Oregon wildlife officials are asking the federal government for the authority to kill federally protected California sea lions that are driving a species of fish to extinction, The Washington Post reported Monday.
Officials with the Oregon Department of Fish and Wildlife (ODFW) want to trap and kill, at most, 92 sea lions annually. The sea lions are eating winter steelhead at Willamette Falls near Portland at unsustainable rates. The problem has persisted for years and state biologists said the trout has a 90-percent chance of extinction if nothing is done, according to WaPo.
“We know what the problem is and have seen this coming for about a decade, we just couldn’t take action to prevent it,” ODFW marine expert Shaun Clements said in an August 2017 statement.
The California sea lion population, protected under the 1972 Marine Mammal Protection Act (MMPA), has recovered from a low of about 10,000 in the 1950s to roughly 300,000 now. The species is at its “carrying capacity,” or nearing the upper limit of what its habitat can sustainably support, according to Washington wildlife officials. (RELATED: Report: Feds Are Wasting Billions Protecting ‘Endangered’ Animals That Are Just Fine)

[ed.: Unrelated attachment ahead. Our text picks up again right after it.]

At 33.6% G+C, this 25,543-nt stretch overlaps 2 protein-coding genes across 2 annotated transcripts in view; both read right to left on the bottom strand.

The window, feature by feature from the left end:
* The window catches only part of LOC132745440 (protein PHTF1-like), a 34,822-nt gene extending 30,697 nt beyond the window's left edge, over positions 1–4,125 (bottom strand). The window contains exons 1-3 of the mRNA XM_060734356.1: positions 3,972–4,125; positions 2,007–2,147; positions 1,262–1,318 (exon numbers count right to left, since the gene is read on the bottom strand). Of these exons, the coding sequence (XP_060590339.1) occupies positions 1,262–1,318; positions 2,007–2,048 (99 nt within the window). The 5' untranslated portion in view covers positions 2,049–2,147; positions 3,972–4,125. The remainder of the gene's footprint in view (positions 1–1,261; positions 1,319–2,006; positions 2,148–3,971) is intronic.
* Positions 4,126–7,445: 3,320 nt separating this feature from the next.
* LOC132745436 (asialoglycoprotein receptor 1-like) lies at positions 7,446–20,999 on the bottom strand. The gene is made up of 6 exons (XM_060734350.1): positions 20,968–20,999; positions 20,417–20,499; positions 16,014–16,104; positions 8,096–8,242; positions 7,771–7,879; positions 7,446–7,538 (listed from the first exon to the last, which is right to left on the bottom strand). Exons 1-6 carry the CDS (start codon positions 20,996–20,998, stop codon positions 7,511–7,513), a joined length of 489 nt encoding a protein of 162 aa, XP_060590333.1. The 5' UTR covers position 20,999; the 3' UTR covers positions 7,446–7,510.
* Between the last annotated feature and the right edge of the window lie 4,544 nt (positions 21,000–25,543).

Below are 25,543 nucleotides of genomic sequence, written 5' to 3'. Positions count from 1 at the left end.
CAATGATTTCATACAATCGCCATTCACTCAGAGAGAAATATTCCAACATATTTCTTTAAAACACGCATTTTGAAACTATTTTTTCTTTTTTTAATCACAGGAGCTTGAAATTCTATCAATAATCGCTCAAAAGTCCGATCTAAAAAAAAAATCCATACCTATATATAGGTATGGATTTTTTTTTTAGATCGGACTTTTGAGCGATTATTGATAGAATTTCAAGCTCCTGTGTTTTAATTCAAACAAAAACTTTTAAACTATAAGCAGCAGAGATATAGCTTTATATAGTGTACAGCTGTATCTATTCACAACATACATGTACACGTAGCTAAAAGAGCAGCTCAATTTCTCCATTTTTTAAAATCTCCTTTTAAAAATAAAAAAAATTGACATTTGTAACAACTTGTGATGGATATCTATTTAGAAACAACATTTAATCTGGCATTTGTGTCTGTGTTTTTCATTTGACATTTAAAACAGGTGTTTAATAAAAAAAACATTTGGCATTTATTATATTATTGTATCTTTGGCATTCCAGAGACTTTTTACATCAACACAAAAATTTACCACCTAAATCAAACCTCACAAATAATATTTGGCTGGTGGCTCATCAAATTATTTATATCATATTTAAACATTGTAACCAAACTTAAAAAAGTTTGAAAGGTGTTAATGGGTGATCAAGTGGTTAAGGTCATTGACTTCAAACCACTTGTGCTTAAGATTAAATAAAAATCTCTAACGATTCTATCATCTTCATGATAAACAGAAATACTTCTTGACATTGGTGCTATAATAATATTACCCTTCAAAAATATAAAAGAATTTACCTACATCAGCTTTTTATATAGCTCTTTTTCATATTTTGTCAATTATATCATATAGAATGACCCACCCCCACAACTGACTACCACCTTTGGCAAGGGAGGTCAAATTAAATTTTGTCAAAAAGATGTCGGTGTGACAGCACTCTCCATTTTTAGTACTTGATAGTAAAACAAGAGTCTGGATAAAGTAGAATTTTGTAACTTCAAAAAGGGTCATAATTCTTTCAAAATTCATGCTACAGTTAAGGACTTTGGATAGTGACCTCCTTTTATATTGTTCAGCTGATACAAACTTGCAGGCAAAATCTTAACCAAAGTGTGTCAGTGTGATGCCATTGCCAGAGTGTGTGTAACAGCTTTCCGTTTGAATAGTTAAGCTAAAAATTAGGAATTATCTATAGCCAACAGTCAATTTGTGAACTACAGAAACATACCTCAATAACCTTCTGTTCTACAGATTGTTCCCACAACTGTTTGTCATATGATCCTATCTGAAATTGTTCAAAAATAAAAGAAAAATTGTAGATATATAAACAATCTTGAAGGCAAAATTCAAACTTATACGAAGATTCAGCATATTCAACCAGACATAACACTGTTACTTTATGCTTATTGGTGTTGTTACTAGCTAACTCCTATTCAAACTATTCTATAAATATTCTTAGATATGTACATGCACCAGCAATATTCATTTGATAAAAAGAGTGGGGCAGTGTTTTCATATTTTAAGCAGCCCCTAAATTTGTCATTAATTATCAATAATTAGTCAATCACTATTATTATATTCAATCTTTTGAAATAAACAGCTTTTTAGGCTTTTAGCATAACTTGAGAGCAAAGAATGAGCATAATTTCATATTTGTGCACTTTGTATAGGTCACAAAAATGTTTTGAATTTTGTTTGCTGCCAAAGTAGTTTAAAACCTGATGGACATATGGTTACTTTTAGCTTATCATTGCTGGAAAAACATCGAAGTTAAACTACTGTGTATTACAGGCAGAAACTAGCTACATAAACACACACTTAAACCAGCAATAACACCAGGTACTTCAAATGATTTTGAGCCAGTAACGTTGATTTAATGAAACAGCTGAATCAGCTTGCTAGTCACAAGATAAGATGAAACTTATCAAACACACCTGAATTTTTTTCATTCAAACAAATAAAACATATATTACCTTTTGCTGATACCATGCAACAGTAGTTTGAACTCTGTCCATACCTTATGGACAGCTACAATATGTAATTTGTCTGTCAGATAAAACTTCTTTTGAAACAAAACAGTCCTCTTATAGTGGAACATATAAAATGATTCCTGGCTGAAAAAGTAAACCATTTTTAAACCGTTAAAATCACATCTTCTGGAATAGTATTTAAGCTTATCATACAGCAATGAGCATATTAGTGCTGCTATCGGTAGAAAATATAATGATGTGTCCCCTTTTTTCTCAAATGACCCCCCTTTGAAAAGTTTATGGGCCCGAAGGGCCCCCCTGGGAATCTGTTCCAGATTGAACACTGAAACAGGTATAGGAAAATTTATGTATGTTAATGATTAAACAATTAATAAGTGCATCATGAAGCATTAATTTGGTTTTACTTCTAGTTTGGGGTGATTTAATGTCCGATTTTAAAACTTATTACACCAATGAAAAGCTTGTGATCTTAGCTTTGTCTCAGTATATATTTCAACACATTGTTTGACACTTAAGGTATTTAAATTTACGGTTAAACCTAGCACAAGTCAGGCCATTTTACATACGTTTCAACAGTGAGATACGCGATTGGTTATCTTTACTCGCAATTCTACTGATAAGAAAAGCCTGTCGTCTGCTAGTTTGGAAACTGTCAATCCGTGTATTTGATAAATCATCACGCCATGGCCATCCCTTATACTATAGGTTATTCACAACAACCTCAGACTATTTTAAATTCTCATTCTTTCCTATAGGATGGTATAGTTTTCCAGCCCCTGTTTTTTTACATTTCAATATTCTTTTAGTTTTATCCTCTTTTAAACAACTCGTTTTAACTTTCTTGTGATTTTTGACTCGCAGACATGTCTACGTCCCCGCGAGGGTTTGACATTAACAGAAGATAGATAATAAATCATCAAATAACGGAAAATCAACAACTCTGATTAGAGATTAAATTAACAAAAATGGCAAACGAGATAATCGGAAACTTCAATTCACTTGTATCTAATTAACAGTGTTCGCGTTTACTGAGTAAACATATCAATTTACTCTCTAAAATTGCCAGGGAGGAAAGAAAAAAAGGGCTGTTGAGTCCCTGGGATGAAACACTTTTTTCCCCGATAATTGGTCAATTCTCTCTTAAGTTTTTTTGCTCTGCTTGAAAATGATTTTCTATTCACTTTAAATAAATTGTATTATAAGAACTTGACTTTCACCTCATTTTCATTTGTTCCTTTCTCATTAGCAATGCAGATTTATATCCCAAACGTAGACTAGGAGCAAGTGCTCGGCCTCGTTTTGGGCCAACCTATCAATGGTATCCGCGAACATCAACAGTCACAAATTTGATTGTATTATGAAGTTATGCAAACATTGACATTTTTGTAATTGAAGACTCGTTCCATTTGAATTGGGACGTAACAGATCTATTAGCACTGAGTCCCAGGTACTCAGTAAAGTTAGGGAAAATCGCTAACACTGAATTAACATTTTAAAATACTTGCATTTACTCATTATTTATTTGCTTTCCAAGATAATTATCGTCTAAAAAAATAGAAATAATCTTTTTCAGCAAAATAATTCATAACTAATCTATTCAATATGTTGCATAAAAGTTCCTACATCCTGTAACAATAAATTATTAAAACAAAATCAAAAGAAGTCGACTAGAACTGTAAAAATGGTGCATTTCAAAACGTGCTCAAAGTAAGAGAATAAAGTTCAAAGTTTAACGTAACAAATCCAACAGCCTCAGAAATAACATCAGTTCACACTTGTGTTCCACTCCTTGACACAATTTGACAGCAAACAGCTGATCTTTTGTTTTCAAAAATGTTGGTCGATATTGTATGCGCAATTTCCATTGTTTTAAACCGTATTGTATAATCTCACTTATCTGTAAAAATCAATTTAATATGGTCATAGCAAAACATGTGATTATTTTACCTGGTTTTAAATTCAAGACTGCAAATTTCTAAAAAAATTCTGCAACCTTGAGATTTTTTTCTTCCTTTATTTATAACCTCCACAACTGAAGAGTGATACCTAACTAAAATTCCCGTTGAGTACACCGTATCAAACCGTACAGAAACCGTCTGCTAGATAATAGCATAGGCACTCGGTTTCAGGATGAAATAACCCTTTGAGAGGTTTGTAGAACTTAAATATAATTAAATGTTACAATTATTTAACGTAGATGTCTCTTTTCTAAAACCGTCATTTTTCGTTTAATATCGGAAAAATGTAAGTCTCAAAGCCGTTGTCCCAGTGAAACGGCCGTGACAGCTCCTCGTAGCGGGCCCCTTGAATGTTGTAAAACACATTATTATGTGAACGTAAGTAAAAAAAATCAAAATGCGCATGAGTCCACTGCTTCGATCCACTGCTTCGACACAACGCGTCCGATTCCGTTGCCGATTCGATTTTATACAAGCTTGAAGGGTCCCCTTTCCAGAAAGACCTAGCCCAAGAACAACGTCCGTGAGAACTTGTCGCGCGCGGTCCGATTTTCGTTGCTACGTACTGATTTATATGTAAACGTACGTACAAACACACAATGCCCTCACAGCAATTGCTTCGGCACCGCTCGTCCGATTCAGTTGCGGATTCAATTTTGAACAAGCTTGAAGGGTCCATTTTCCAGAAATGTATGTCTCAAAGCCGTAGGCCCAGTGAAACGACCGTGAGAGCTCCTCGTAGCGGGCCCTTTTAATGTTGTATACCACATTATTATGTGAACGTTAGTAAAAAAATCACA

Oregon officials have shortened or cut fishing seasons in several locations to give the steelhead room to recover. The ODFW has also tried trapping and relocating seals that feed on steelhead traveling through Willamette Falls to upriver breeding grounds. Officials captured 11 seals, marked them and drove them to the coast over two hours away. Every seal was back at the falls within a week.
Officials have also tried other non-lethal methods including fireworks, rubber bullets and a mechanical orca to scare off the sea lions, but the animals get used to the harassment and ignore it after a short time, according to WaPo.
Under the MMPA, states can request permission to use lethal force to remove individual sea lions that are having a significant impact on endangered salmon runs. The National Oceanic and Atmospheric Administration authorized Idaho, Oregon and Washington to kill 92 sea lions a year in 2012. The authorization timed out in May 2016.
Environmentalists said Oregon officials are misdiagnosing the problem and human development is more responsible for the struggling fish than the sea lions, WaPo reported.
“The impacts of the US Army Corps’ dams, major habitat loss, and the advent of hatcheries brought us to this point over the past decades,” Willamette Riverkeeper executive director Travis Williams said in a statement in August 2017. “It has been nearly 20 years since winter steelhead were listed, and ODFW doesn’t really seem to reflect that in their recent PR effort regarding sea lions.”
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